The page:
A £3 billion hospital building programme was launched by the Health Secretary back in 2019. This new scheme proposed around 40 new hospitals built across England over the next ten years. This new investment also came in addition to the £33.9 billion increase in cash funding for the day-to-day running of the NHS being delivered by the government over the next five years. But what did it mean for the sector? And how did the pandemic impact the programme?
I’m sure when this programme was announced the government didn’t account for a worldwide pandemic. Projects all over a variety of sectors had to slow down or stop all together. However, after over 15 months of ups and downs, things do seem to be picking up across the country. As we start to come out of the pandemic, this will be a big project for the government to get back to as part of their build back better pledges.
Six of the hospitals were already given the go-ahead, and a further twenty one new build projects, including thirty four new hospitals, were due to receive seed funding to kick start their schemes.
Some of the hospitals receiving funding include North Manchester General Hospital, Royal Preston Hospital, Addenbrookes Hospital in Cambridge and Derriford Hospital in Plymouth.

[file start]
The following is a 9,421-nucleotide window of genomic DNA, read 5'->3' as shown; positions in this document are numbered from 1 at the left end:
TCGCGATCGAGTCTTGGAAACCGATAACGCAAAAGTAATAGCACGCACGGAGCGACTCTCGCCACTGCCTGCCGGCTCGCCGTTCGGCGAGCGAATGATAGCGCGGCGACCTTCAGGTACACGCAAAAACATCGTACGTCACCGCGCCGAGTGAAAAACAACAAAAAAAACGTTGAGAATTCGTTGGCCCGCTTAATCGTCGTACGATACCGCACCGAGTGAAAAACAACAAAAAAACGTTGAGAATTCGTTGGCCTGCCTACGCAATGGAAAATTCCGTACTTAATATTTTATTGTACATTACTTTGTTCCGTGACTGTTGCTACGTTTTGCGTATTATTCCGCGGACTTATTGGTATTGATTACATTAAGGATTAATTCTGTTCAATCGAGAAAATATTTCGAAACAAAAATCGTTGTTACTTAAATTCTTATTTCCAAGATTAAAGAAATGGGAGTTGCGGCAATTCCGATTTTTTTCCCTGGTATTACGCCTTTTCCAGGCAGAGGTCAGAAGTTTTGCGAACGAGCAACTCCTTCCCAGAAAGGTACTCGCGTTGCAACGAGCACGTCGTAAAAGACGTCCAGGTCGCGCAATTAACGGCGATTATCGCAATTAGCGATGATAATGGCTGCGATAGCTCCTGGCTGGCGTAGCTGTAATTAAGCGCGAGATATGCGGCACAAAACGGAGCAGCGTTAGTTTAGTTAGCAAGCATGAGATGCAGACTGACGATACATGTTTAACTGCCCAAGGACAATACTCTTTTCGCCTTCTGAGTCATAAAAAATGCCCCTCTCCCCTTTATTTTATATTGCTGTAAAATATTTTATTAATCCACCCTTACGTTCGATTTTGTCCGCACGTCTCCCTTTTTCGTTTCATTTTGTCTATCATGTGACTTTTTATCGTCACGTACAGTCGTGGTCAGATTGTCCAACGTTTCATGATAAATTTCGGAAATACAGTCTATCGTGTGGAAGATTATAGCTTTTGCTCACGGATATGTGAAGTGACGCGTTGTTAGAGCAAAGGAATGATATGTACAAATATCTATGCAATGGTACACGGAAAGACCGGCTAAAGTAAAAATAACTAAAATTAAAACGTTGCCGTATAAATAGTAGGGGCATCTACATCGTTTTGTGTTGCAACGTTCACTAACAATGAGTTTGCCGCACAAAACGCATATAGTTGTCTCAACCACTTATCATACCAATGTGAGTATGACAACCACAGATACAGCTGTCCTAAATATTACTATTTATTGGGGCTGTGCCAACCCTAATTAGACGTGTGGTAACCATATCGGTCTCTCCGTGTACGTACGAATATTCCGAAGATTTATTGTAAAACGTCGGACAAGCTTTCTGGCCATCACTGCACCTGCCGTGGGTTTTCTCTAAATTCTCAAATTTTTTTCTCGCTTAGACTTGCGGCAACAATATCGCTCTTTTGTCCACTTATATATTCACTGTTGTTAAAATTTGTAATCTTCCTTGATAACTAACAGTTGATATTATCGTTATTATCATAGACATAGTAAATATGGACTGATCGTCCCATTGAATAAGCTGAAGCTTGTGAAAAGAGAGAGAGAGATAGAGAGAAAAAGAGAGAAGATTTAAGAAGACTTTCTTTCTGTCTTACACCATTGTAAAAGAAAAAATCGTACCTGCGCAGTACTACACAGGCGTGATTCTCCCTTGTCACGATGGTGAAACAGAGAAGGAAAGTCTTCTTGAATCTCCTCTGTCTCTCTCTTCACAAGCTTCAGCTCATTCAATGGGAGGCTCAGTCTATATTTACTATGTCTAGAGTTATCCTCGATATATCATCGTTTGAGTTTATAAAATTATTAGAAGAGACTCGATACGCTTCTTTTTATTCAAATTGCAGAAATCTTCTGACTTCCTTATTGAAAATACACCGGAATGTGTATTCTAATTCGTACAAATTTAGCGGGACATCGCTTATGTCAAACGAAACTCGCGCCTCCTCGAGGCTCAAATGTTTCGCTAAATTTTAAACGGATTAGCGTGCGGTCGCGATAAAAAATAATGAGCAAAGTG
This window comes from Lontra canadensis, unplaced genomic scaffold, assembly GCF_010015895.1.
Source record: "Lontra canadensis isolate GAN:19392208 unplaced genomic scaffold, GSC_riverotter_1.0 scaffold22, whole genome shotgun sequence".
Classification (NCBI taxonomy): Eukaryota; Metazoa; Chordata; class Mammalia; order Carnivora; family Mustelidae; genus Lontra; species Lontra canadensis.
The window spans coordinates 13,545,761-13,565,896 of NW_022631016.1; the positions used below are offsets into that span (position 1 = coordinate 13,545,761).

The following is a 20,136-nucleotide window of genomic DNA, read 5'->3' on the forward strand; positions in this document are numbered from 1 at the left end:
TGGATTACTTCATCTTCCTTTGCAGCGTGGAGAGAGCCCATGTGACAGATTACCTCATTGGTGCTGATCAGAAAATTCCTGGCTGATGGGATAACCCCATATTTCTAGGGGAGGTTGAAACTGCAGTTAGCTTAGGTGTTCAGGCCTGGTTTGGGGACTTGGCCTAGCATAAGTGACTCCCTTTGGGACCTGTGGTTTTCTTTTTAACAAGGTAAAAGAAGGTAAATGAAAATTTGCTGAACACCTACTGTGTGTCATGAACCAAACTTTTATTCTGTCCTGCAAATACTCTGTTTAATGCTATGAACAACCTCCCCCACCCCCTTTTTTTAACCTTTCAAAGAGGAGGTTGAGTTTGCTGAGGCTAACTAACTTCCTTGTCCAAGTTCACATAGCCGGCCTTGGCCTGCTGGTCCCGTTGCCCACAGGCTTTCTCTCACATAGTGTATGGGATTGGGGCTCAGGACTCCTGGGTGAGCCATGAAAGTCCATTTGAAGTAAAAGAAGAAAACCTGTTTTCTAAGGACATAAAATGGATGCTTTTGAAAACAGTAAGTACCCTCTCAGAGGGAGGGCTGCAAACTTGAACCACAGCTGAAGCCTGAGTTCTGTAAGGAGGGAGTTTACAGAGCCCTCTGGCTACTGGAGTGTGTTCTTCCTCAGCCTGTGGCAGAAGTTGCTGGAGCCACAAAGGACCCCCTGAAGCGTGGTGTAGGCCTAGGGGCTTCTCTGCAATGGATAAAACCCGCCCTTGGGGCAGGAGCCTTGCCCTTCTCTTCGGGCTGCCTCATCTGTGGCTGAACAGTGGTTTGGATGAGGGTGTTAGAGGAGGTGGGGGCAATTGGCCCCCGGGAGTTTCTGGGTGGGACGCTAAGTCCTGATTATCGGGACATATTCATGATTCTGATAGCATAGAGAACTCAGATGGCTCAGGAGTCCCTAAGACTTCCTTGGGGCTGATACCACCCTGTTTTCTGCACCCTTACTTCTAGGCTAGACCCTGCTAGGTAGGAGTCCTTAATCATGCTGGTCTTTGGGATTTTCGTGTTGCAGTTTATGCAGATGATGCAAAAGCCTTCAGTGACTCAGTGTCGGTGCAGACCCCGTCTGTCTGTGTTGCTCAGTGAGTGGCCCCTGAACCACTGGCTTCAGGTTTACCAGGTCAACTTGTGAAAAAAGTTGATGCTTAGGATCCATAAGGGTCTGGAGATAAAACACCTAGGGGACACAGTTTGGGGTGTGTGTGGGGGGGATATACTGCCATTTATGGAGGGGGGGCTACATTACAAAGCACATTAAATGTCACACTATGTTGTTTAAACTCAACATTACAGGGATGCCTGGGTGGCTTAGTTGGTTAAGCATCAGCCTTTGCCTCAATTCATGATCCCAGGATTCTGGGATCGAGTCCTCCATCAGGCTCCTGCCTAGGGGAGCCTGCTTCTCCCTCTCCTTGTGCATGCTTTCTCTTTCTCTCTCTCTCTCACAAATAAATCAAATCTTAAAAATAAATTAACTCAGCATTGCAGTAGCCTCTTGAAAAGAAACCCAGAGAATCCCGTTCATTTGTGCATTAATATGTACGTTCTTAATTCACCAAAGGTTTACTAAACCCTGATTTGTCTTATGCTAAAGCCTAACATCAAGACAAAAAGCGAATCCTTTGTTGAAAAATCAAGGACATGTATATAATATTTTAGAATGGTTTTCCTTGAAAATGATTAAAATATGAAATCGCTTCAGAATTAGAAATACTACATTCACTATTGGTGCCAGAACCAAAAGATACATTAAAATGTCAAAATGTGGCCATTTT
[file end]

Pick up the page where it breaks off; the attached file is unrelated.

The NHS has needed more investment for years and it’s great that we’re finally seeing a focus on investment. For years we’ve seen a short-term approach to NHS buildings and infrastructure, with repairs taking too long and hospitals not being able to treat patients because they’re underfunded and don’t have the capacity to deal with everyone coming in.
These plans were welcomed by a sector that hasn’t seen a lot of investment, though there was some confusion from the Trusts around how the funding would be divided up and where it was going. The government will hope that this more strategic approach helps improve the health infrastructure and facilities for the NHS over the long-term. Ultimately helping to provide more resources for staff, increase capacity for patients and help deliver better facilities and world-leading care for patients.
Prime Minister Boris Johnson said, “The dedication and tireless efforts of our nurses, doctors and all healthcare workers have kept the NHS open throughout this pandemic. But no matter what this virus throws at us, we are determined to build back better and deliver the biggest hospital building programme in a generation. From Morpeth to Milton Keynes, we are building 40 new hospitals across England to level up our NHS so more people have top-class healthcare services in their local area.”
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